Prof. Tamiru Abiye is an NSTF-South32 Award finalist in 2022

Abiye is also nominated in the NSTF-Water Research Commission Award category.

Prof Givemore Munhenga of the Wits Research Institute for Malaria

Munhenga is an NRF-rated scientist with over ten years’ experience in providing expertise and overseeing research in both agriculture and public health. Research projects have included the development of the Sterile Insect Technique (SIT) for Anopheles arabiensis control in South Africa, and evaluation valuation and optimization of mosquito surveillance systems under low malaria transmission settings.

  • Dr Cameron Penn-Clarke is an Honorary Research Associate in the Evolutionary Studies Institute (ESI) at Wits and a geo-mapping, minerals and energy scientist at the Council for Geoscience. He has expertise in sedimentology, stratigraphy, basin analysis, sequence stratigraphy and palaeontology (with special focus on invertebrate palaeontology and evolution). His research interests are focused on biological and geological events of the Devonian Period of South Africa and abroad.

Dr Cameron Penn Clarke of the Evolutionary Studies Institute

Penn-Clarke is also nominated in the TW Kambule-NSTF: Emerging Researcher category.

TW Kambule-NSTF Award: Emerging Researcher

Including Penn-Clarke above, Wits has four contenders in the Emerging Researcher category. They are Dr Saeideh Babaee, Dr Roisin E Drysdale, and Dr Simone Richardson.

  • Dr Saeideh Babaee is a Lecturer in the School of Chemical and Metallurgical Engineering at Wits. A chemical engineer, her research interests include thermodynamics and energy; process design; C02 capture and storage; gas hydrates; and gas separation.

Dr Saeideh Babaee School of Chemical and Metallurgical Engineering

Babaee is also nominated in the Special Annual Theme (Basic sciences for sustainable development) category.

  • Dr Roisin E Drysdale is a Postdoctoral Fellow in the DSI/NRF Centre of Excellence (CoE) in Human Development at Wits. Her research and publications primarily assess the complex and dynamic relationships between geography, social development and child health. In particular, she is interested in how household factors such as poverty and food insecurity affect individual health, growth and development.

Roisin E Drysdale is a Postdoctoral Fellow in the CoE in Human Development

Dr Simone Richardson Antibody Immunity Research Unit

Her research focuses on the role of Fc effector function in HIV, COVID-19 and Influenza infection and vaccination. She previously held two Collaboration for Vaccine Discovery (CAVD) fellowships and is currently the scientific lead for all Fc effector function work at the unit. A passionate science communicator, Richardson has also blogged for the South African Young Academy of Sciences (SAYAS), is a current blogger and cartoonist, and was a FameLab semi-finalist in 2013.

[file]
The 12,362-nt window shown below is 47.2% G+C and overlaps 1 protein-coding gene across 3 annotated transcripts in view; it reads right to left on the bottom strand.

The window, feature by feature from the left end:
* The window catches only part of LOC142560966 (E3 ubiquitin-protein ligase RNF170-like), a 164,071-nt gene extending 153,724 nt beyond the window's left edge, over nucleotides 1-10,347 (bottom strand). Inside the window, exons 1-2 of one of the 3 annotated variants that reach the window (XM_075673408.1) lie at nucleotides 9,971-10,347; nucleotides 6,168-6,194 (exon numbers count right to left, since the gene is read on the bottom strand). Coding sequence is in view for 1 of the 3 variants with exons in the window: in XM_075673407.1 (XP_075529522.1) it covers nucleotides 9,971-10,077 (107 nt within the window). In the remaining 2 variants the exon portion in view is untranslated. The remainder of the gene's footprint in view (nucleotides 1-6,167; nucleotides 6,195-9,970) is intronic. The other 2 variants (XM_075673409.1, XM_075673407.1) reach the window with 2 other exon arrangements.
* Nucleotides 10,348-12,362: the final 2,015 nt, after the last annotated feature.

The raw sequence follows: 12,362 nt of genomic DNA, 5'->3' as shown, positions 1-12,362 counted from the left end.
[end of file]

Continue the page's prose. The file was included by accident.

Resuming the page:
Data for Research Award

Associate Professor and Director of the Legitimation Code Theory Hub in the Wits School of Education, Lee Rusznyak is nominated in the Data for Research Award category.

Prof. Lee Rusznyak, Wits School of Education

Rusznyak is the Principal Investigator in the Teacher Choice in Action Project at Wits. Her research focuses on knowledge-building and the development of expertise through initial teacher education.

She has led research on several national projects, including the Initial Teacher Education Research Project (ITERP); the South African Professional Teaching Standards (with the South African Council for Educators) and the Teacher Choices in Action project.

Innovation Award: Corporate Organisation

Mr Abdul-Khaaliq ‘AK’ Mohamed is nominated in the Innovation Award: Corporate Organisation category. Mohamed is a Lecturer in the School of Electrical and Information Engineering at Wits.

AK Mohamed School of Electrical and Information Engineering

As an information/electrical engineer with a master’s in biomedical and control engineering, he is interested in creative designs, research and development of green technologies, software, electronic or biomedical systems.

In 2019, the NRF awarded Mohamed a grant for research ‘towards control of a prosthetic or orthotic hand using neural signals’. This research explores how brainwaves can be used to control a robotic prosthetic hand, an innovation which may benefit stroke victims in particular.

Communication Award

Professor Francois A Engelbrecht and Professor Coleen H Vogel in the Global Change Institute (GCI) are nominated for the Communication Award. Engelbrecht is the Director of the GCI and Vogel is Professor of Sustainability.

  • Professor Francois Engelbrecht specializes in numerical climate model development and the simulation of African climate variability and change, in particular, he currently leads the development of an African-based Earth System Model towards participation in the Coupled Model Intercomparison Project Phase Six (CMIP6) of the World Climate Research Programme (WCRP).

Professor Francois Engelbrecht

  • Professor Coleen Vogel is a climatologist by training and has undertaken research in climate change, climate vulnerability and adaptation, with a particular focus on disaster risk reduction and climate variability. She was one of the Chapter Lead Authors of the Africa Chapter for the Intergovernmental Panel on Climate Change, IPCC 4th Assessment Report and was also an author of the Synthesis Report for Policy Makers of the 4th IPCC Assessment Report.

Professor Coleen Vogel

Finalists in the 2022 NSTF-South32 Awards will be announced in May and the winners at an event in July.